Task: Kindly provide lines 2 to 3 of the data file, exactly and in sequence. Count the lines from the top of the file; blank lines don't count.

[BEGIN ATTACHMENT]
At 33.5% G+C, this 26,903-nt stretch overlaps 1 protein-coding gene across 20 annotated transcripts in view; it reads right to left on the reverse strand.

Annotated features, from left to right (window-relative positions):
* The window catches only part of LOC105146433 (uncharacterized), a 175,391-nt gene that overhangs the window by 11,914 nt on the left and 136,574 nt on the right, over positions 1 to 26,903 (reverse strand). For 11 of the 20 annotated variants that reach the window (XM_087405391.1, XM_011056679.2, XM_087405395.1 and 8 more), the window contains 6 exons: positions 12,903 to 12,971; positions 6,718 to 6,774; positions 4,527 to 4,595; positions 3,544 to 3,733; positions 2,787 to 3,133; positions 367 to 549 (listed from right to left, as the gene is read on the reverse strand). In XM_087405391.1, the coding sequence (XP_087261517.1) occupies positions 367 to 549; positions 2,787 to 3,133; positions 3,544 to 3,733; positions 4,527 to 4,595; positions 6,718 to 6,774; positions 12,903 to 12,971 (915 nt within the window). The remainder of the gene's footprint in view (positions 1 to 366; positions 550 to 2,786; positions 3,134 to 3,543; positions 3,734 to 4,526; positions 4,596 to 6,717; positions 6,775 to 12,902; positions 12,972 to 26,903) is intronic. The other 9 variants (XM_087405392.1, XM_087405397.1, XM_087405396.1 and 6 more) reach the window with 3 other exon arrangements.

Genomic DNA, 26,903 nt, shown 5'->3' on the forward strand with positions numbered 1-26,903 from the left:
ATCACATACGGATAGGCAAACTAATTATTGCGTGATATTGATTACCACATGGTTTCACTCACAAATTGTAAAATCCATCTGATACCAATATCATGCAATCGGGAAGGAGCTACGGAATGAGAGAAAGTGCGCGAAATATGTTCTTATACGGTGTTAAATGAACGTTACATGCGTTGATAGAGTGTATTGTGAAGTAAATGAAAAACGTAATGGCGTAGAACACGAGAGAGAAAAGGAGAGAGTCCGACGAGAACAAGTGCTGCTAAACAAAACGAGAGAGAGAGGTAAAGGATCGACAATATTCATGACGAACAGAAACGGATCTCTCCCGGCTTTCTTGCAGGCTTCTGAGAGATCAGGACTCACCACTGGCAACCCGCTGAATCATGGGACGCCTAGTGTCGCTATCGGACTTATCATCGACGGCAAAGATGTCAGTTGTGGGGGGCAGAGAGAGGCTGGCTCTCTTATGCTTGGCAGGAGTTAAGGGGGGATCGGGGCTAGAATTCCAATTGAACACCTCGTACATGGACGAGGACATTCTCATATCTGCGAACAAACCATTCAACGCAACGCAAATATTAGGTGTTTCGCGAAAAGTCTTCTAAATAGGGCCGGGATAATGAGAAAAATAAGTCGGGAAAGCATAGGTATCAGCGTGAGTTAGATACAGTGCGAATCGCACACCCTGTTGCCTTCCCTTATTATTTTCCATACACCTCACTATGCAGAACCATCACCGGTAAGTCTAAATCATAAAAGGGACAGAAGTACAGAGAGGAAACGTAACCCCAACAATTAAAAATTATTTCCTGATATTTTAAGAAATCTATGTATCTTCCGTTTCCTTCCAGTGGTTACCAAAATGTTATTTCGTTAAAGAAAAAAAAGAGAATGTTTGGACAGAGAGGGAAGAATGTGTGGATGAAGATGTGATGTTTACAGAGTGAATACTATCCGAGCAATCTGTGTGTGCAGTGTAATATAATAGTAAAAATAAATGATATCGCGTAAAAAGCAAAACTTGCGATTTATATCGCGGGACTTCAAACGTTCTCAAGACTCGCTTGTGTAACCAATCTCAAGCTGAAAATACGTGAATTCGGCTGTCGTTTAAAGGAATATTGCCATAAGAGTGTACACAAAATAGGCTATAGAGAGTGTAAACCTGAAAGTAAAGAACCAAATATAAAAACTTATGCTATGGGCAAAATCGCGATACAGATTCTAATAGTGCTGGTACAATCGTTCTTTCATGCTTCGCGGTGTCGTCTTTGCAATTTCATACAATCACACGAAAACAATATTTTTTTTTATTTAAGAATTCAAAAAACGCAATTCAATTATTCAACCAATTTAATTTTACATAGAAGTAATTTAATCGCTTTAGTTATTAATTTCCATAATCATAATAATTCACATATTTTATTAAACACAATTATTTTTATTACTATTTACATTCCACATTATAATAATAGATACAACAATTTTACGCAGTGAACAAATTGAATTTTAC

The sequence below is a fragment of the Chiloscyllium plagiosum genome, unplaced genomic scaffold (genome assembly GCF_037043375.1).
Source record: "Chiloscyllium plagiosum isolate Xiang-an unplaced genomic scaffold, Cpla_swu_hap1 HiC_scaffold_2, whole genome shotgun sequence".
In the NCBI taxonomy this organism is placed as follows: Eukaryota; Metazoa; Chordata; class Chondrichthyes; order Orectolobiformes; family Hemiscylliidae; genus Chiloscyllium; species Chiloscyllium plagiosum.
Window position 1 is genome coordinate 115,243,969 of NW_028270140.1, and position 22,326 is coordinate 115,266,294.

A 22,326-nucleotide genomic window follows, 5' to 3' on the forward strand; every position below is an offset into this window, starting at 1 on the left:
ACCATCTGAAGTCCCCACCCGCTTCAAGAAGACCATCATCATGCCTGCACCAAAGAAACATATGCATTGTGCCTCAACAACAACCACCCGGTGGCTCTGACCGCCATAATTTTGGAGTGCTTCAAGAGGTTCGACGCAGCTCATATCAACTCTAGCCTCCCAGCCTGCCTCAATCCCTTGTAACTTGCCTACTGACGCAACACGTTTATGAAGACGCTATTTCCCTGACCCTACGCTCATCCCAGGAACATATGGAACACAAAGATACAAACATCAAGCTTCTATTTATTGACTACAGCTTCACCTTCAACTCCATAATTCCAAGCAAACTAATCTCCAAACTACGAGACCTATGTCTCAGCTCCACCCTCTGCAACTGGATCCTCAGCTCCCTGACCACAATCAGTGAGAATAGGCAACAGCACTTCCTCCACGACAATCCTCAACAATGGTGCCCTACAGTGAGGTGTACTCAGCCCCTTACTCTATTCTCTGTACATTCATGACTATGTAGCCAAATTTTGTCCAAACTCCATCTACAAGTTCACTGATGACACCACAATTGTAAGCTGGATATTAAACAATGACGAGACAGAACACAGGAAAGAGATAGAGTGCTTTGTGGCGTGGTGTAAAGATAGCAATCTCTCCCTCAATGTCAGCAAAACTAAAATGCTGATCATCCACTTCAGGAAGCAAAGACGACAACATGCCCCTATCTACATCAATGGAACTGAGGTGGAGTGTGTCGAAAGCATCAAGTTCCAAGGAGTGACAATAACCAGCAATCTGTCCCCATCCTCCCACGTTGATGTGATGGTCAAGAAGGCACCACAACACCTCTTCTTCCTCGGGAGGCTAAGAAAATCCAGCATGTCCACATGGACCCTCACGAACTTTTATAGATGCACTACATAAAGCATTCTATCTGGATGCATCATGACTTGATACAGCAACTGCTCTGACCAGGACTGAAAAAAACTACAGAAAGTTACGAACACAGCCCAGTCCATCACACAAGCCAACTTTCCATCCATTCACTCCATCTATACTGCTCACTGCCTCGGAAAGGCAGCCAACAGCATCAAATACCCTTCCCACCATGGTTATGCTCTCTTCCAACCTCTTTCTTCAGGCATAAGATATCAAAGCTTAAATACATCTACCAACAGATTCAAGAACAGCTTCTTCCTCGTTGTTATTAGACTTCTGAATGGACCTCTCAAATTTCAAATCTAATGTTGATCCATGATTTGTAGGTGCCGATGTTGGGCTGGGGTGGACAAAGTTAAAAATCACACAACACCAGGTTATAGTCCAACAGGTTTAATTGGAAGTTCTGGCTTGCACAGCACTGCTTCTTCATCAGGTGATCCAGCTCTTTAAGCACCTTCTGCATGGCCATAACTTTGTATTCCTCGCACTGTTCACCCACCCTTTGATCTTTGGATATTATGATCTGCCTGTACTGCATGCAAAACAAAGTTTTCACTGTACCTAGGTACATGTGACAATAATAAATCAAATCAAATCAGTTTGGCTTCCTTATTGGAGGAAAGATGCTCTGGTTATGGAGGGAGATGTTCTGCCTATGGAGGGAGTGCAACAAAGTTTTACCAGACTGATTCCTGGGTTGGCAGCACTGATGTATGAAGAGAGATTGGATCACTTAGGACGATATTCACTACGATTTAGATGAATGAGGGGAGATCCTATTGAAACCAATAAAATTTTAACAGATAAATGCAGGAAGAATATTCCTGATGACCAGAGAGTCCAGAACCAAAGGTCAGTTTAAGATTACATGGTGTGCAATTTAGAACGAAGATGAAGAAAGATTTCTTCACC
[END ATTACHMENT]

Annotated features, from left to right (window-relative positions):
* The window catches only part of LOC105146433 (uncharacterized), a 175,391-nt gene that overhangs the window by 11,914 nt on the left and 136,574 nt on the right, over positions 1 to 26,903 (reverse strand). For 11 of the 20 annotated variants that reach the window (XM_087405391.1, XM_011056679.2, XM_087405395.1 and 8 more), the window contains 6 exons: positions 12,903 to 12,971; positions 6,718 to 6,774; positions 4,527 to 4,595; positions 3,544 to 3,733; positions 2,787 to 3,133; positions 367 to 549 (listed from right to left, as the gene is read on the reverse strand). In XM_087405391.1, the coding sequence (XP_087261517.1) occupies positions 367 to 549; positions 2,787 to 3,133; positions 3,544 to 3,733; positions 4,527 to 4,595; positions 6,718 to 6,774; positions 12,903 to 12,971 (915 nt within the window). The remainder of the gene's footprint in view (positions 1 to 366; positions 550 to 2,786; positions 3,134 to 3,543; positions 3,734 to 4,526; positions 4,596 to 6,717; positions 6,775 to 12,902; positions 12,972 to 26,903) is intronic. The other 9 variants (XM_087405392.1, XM_087405397.1, XM_087405396.1 and 6 more) reach the window with 3 other exon arrangements.